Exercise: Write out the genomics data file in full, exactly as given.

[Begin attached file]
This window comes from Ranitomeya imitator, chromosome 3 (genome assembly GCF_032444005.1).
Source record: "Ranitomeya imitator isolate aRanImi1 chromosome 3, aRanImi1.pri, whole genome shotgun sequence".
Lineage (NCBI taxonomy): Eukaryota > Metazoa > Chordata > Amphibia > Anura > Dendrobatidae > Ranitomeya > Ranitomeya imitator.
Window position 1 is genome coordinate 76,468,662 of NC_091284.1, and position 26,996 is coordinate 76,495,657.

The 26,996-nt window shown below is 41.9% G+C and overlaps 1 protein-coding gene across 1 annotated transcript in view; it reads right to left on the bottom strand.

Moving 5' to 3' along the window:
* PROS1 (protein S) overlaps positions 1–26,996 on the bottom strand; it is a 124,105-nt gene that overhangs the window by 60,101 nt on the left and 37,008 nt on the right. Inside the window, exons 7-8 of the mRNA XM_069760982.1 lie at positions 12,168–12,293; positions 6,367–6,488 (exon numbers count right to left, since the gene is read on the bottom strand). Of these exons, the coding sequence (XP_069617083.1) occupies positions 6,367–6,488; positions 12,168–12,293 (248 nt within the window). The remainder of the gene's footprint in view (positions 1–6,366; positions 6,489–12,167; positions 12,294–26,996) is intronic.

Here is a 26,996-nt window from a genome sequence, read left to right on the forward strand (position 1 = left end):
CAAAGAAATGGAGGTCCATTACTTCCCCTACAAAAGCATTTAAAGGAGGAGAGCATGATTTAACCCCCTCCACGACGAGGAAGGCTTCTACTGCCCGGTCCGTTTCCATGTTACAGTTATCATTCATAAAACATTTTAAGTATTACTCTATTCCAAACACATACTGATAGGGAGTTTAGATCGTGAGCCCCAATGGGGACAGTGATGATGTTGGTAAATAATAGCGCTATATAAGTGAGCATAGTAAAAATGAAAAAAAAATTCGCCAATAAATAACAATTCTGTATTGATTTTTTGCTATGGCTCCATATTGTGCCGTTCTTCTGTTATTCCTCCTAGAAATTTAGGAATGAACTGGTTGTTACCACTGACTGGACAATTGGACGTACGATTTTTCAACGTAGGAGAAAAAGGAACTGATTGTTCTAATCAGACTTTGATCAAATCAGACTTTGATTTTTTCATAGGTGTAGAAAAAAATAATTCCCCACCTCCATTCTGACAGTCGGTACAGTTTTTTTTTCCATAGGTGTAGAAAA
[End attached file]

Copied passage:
This window comes from Ranitomeya imitator, chromosome 3 (genome assembly GCF_032444005.1).
Source record: "Ranitomeya imitator isolate aRanImi1 chromosome 3, aRanImi1.pri, whole genome shotgun sequence".
Lineage (NCBI taxonomy): Eukaryota > Metazoa > Chordata > Amphibia > Anura > Dendrobatidae > Ranitomeya > Ranitomeya imitator.
Window position 1 is genome coordinate 76,468,662 of NC_091284.1, and position 26,996 is coordinate 76,495,657.

The 26,996-nt window shown below is 41.9% G+C and overlaps 1 protein-coding gene across 1 annotated transcript in view; it reads right to left on the bottom strand.

Moving 5' to 3' along the window:
* PROS1 (protein S) overlaps positions 1–26,996 on the bottom strand; it is a 124,105-nt gene that overhangs the window by 60,101 nt on the left and 37,008 nt on the right. Inside the window, exons 7-8 of the mRNA XM_069760982.1 lie at positions 12,168–12,293; positions 6,367–6,488 (exon numbers count right to left, since the gene is read on the bottom strand). Of these exons, the coding sequence (XP_069617083.1) occupies positions 6,367–6,488; positions 12,168–12,293 (248 nt within the window). The remainder of the gene's footprint in view (positions 1–6,366; positions 6,489–12,167; positions 12,294–26,996) is intronic.

Here is a 26,996-nt window from a genome sequence, read left to right on the forward strand (position 1 = left end):
CAAAGAAATGGAGGTCCATTACTTCCCCTACAAAAGCATTTAAAGGAGGAGAGCATGATTTAACCCCCTCCACGACGAGGAAGGCTTCTACTGCCCGGTCCGTTTCCATGTTACAGTTATCATTCATAAAACATTTTAAGTATTACTCTATTCCAAACACATACTGATAGGGAGTTTAGATCGTGAGCCCCAATGGGGACAGTGATGATGTTGGTAAATAATAGCGCTATATAAGTGAGCATAGTAAAAATGAAAAAAAAATTCGCCAATAAATAACAATTCTGTATTGATTTTTTGCTATGGCTCCATATTGTGCCGTTCTTCTGTTATTCCTCCTAGAAATTTAGGAATGAACTGGTTGTTACCACTGACTGGACAATTGGACGTACGATTTTTCAACGTAGGAGAAAAAGGAACTGATTGTTCTAATCAGACTTTGATCAAATCAGACTTTGATTTTTTCATAGGTGTAGAAAAAAATAATTCCCCACCTCCATTCTGACAGTCGGTACAGTTTTTTTTTCCATAGGTGTAGAAAA